Kelsier paused in front of the man, arms tucked carefully inside his mistcloak. It wouldn’t do for a street informant to realize that the unidenti?ed “nobleman” he was meeting with had the scars of Hathsin on his arms.

  “You come highly recommended,” Kelsier said, mimicking the haughty accent of a nobleman.

  “I am one of the best, my lord. ”

  Anyone who can survive as long as you have must be good, Kelsier thought. Lords didn’t like the idea of other men knowing their secrets. Informants generally didn’t live very long.

  “I need to know something, informant,” Kelsier said. “But ?rst you must vow never to speak of this meeting to anyone. ”

  “Of course, my lord,” Hoid said. He’d likely break the promise before the night was out—another reason informants didn’t tend to live very long. “There is, however, the matter of payment…. ”

  “You’ll have your money, skaa,” Kelsier snapped.

  “Of course, my lord,” Hoid said with a quick bob of the head. “You requested information regarding House Renoux, I believe…. ”

  “Yes. What is known about it? Which houses is it aligned with? I must know these things. ”

  “There isn’t really much to know, my lord,” Hoid said. “Lord Renoux is very new to the area, and he is a careful man. He’s making neither allies nor enemies at the moment—he’s buying a large number of weapons and armor, but is probably just purchasing from a wide variety of houses and merchants, thereby ingratiating himself to them all. A wise tactic. He will, perhaps, have an excess of merchandise, but he will also have an excess of friends, yes?”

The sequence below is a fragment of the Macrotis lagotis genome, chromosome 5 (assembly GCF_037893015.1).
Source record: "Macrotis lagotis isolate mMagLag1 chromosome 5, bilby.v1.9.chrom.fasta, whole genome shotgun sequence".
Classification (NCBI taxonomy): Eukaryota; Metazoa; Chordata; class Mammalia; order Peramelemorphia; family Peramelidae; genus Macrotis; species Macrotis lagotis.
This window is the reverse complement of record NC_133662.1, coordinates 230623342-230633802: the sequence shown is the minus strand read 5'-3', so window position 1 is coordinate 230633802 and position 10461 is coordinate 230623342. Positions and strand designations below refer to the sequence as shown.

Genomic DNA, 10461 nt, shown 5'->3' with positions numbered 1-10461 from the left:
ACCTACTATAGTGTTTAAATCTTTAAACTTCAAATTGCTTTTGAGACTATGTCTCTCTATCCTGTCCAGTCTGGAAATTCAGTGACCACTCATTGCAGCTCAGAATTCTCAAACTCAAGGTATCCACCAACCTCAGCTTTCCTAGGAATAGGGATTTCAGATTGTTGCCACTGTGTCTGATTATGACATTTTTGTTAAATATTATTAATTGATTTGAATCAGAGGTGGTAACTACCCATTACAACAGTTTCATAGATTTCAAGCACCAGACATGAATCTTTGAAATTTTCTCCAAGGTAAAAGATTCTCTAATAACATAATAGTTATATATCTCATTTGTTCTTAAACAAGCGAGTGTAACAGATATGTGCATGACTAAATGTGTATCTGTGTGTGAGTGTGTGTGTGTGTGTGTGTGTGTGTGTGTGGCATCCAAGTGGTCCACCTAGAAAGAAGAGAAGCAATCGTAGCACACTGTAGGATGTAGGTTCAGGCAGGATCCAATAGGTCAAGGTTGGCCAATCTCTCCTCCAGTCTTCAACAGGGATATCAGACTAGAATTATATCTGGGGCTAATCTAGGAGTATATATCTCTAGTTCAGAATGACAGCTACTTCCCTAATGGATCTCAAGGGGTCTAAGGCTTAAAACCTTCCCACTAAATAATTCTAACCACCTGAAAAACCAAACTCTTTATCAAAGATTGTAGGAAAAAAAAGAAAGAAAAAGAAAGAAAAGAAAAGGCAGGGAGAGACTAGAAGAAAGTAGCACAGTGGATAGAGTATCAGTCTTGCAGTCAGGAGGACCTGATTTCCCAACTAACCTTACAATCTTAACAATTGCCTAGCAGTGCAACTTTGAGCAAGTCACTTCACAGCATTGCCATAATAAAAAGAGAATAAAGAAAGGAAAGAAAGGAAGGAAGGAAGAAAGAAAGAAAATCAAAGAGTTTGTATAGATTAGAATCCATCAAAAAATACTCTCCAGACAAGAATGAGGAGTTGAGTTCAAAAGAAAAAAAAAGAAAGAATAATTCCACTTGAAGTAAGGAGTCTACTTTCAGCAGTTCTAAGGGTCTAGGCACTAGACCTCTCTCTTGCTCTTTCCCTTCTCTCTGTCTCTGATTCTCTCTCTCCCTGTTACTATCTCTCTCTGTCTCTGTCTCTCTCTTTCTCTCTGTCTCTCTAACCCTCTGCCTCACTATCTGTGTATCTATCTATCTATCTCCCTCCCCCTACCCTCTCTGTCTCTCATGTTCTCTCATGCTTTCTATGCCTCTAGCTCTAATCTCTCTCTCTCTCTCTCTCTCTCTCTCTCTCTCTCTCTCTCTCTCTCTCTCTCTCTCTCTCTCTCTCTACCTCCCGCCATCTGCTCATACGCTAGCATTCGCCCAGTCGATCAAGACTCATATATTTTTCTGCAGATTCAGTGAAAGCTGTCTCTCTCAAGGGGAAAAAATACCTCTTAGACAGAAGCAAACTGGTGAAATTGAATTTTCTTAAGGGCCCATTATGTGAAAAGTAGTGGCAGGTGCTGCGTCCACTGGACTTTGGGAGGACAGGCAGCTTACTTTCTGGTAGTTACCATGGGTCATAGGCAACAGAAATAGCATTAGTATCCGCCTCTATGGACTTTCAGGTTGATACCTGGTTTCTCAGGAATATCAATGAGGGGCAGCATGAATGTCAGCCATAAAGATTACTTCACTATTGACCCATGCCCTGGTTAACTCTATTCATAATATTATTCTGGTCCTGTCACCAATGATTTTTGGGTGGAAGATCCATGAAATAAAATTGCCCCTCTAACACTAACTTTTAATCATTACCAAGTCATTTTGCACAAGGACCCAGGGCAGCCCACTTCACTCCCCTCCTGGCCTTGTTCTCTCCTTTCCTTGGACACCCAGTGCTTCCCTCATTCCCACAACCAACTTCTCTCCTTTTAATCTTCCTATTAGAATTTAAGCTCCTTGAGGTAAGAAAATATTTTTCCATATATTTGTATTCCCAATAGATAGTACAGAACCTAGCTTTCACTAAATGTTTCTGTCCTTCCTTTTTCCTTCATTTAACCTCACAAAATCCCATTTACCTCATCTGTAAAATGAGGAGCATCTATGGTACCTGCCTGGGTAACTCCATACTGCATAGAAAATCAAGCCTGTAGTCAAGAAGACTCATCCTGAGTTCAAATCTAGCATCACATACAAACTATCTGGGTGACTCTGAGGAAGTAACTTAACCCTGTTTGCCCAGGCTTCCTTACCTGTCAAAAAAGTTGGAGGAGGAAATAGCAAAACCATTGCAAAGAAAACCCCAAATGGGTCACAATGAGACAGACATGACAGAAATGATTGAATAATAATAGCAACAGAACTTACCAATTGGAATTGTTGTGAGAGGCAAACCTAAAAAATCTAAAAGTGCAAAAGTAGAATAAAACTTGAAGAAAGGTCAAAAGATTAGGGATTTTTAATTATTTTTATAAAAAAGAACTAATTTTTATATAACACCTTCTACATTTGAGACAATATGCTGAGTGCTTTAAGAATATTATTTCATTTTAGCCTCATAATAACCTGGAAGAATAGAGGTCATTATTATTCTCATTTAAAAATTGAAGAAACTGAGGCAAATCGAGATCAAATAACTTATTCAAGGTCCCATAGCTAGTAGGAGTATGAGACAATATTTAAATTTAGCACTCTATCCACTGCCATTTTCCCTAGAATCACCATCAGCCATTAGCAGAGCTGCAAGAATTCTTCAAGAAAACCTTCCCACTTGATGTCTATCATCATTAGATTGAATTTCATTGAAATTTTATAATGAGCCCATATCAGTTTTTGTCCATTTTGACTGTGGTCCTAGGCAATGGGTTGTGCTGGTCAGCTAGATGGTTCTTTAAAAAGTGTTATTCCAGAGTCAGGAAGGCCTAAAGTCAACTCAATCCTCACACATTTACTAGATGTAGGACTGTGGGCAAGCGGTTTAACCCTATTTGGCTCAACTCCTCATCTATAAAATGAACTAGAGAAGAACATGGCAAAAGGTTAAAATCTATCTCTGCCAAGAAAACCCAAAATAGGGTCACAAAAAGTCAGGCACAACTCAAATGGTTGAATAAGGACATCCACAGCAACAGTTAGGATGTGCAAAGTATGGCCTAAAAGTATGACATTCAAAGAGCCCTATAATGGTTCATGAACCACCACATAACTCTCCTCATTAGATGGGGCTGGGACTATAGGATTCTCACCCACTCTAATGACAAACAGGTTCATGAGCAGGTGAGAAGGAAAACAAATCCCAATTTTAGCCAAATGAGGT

Kelsier snorted. “I don’t see why I should pay you for that. ”

  “He’ll have too much merchandise, my lord,” Hoid said quickly. “You could make a clever pro?t, knowing that Renoux is shipping at a loss. ”

  “I’m no merchant, skaa,” Kelsier said. “I don’t care about pro?ts and shipping!” Let him chew on that. Now he thinks I’m of a Great House—of course, if he hadn’t suspected that because of the mistcloak, then he doesn’t deserve his reputation.

  “Of course, my lord,” Hoid said quickly. “There is more, of course…. ”

  Ah, and here we see it. Does the street know that House Renoux is connected to the rumblings of rebellion? If anyone had discovered that secret, then Kelsier’s crew was in serious jeopardy.